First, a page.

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Hbada Office Task Chair review

A capable and affordable office chair

Hbada Office Task Chair in office
(Image: © Hbada)

Tom's Guide Verdict

The Hbada Office Task Chair is a capable and affordable, but undistinguished office chair.

Pros

  • +

    Affordable

  • +

    Arms swing up

Cons

  • -

    Very little adjustability

  • -

    Not well-suited for larger bodies

Hbada Office Task Chair: Specs

Colors: Black, gray, white
Material: Fabric
Seat width: 19.7 inches
Weight Limit: 250 pounds
Size: 21.3 x 19.7 x 19.7 inches

The Hbada Office Task Chair has more than 15,000 reviews on Amazon, with an average rating of 4.1 out of 5 stars, so I decided to see what all the fuss was about, and if this truly was one of the best office chairs. Read the rest of our Hbada Office Task Chair review to see if its budget price really matches its expectations. 

Hbada Office Task Chair review: Price and availability

The Hbada Office Task Chair is available through Amazon; its regular price is $169 (opens in new tab), but you can often find it for less. You can get the chair in all black, a white frame and black cushioning, or a white frame with gray padding. 

Hbada sells an upgraded model with lumbar support for around $189.

Hbada Office Task Chair review: Design and adjustability

As with most budget office chairs, there’s not a lot you can adjust on the Hbada other than raise and lower the seat; it goes from a low of 17.7 inches to 21.2 inches. However, the arms, which are not padded, can swivel upwards, so you can push it under a desk more easily when you’re not using it. The chair also has a tilt tensioner so that it doesn’t lean too far back.

Hbada Office Task Chair in office

(Image credit: Tom's Guide)

The Hbada’s seat is padded fabric, while the back is made of mesh, for added breathability. The Hbada’s back also tapers inwards, which gives it a more elegant look. It’s a bit more compact than the Flash Furniture office chair, so it’s better suited for smaller spaces — and people.

Hbada Office Task Chair in office

(Image credit: Tom's Guide)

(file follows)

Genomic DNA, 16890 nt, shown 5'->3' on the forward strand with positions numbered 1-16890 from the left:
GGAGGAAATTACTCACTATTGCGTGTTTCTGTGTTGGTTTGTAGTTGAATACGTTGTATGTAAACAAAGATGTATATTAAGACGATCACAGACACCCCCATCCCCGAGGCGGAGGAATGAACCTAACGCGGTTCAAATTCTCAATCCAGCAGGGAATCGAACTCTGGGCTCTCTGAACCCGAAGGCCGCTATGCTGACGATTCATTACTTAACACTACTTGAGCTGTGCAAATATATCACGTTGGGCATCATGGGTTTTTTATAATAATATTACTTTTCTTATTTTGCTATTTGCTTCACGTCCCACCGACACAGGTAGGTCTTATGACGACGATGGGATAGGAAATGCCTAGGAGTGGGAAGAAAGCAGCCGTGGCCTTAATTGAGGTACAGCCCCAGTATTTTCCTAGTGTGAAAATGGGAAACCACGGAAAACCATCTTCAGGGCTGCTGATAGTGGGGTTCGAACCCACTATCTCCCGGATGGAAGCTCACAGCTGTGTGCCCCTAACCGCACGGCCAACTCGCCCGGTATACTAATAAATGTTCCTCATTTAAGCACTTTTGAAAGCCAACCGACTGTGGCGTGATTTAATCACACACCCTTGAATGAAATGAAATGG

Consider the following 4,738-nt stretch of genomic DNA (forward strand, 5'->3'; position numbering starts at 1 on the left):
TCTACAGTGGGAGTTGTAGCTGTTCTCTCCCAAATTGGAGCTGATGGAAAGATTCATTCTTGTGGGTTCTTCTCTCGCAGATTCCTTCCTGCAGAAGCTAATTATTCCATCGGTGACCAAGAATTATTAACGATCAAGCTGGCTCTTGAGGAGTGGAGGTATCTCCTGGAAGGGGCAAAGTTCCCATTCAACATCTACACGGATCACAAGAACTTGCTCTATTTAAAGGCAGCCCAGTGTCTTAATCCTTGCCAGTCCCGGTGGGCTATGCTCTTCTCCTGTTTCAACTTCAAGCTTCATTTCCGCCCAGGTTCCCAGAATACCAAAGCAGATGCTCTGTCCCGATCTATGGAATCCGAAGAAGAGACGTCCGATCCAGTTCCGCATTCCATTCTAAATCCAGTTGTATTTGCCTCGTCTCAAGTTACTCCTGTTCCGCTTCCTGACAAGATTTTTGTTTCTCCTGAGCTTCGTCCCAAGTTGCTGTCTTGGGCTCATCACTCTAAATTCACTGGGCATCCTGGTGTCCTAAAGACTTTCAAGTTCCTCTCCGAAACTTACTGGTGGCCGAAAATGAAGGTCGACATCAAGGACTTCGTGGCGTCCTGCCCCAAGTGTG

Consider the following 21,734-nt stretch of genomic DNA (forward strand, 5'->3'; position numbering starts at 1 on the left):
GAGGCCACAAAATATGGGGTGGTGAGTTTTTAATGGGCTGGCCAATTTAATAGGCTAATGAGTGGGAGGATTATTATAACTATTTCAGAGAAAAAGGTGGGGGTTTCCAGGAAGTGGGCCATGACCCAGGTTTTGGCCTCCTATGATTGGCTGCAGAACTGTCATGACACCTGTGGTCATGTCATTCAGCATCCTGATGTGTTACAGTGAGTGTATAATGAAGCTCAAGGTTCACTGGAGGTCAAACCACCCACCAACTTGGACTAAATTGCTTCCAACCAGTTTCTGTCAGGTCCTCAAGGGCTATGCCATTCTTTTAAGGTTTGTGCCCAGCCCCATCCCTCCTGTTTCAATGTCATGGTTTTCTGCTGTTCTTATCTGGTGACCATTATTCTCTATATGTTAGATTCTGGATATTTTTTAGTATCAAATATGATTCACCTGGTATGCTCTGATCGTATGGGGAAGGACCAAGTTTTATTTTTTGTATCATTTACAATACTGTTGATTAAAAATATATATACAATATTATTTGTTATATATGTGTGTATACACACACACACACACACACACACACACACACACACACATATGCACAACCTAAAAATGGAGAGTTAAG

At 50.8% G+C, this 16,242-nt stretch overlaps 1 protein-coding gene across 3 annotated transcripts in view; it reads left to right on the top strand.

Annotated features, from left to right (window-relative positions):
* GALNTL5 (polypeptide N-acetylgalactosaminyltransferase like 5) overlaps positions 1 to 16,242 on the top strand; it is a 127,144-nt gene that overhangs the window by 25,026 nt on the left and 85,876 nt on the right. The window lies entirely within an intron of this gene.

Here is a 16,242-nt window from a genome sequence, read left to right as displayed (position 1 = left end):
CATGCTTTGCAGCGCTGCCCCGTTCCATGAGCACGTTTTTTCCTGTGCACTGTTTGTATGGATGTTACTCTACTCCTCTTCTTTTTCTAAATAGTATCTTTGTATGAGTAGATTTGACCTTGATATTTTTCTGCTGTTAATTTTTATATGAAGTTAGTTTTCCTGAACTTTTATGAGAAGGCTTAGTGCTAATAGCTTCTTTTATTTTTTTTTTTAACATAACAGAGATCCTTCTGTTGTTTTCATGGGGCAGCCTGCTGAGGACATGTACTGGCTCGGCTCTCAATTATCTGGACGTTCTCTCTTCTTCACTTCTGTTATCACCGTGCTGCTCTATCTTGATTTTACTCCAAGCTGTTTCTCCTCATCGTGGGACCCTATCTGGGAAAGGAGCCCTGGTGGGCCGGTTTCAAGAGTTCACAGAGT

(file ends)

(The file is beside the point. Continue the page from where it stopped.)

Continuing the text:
The chair’s design — in which the back swoops upward from the sides of the chair — does make it stand out from most other budget office chairs, whose back section is supported from the rear of the seat.

Hbada Office Task Chair review: Comfort 

For a budget office chair, the Hbada felt ... fine. It was on a par with the Furmax Office Chair, one of the best office chairs under $100, which is to say it wasn’t bad, but it wasn’t a life-changing experience, as much as you can have one in an office chair. 

Hbada Office Task Chair in office

(Image credit: Tom's Guide)

Among chairs in its price range, I preferred the Flash Furniture Mid-Back office chair, which felt more comfortable over longer periods. I had two other coworkers try both chairs; one preferred the Hbada chair, while the other liked the Flash Furniture chair better.

Hbada Office Task Chair review: Verdict

The Hbada Office Task Chair is perfectly adequate for those who want to spend around $100 on a comfortable chair for their home office. Apart from a chair that looks a bit different from the rest, there’s not much here that you won’t find in other budget office chairs. I personally felt the Flash Furniture Mid-Back office chair, which costs about the same, was more comfortable, and I liked its design better.

If you want adjustable arms, look to the Hon Exposure or the Branch Ergonomic Chair, but those models are, respectively, twice and three times as expensive. The Hbada’s main selling point is its up-swiveling armrests, which is a nice-to-have but not completely necessary feature for most. 

Mike Prospero
U.S. Editor-in-Chief, Tom's Guide

Michael A. Prospero is the U.S. Editor-in-Chief for Tom’s Guide. He oversees all evergreen content and oversees the Homes, Smart Home, and Fitness/Wearables categories for the site. In his spare time, he also tests out the latest drones, electric scooters, and smart home gadgets, such as video doorbells. Before his tenure at Tom's Guide, he was the Reviews Editor for Laptop Magazine, a reporter at Fast Company, the Times of Trenton, and, many eons back, an intern at George magazine. He received his undergraduate degree from Boston College, where he worked on the campus newspaper The Heights, and then attended the Columbia University school of Journalism. When he’s not testing out the latest running watch, electric scooter, or skiing or training for a marathon, he’s probably using the latest sous vide machine, smoker, or pizza oven, to the delight — or chagrin — of his family.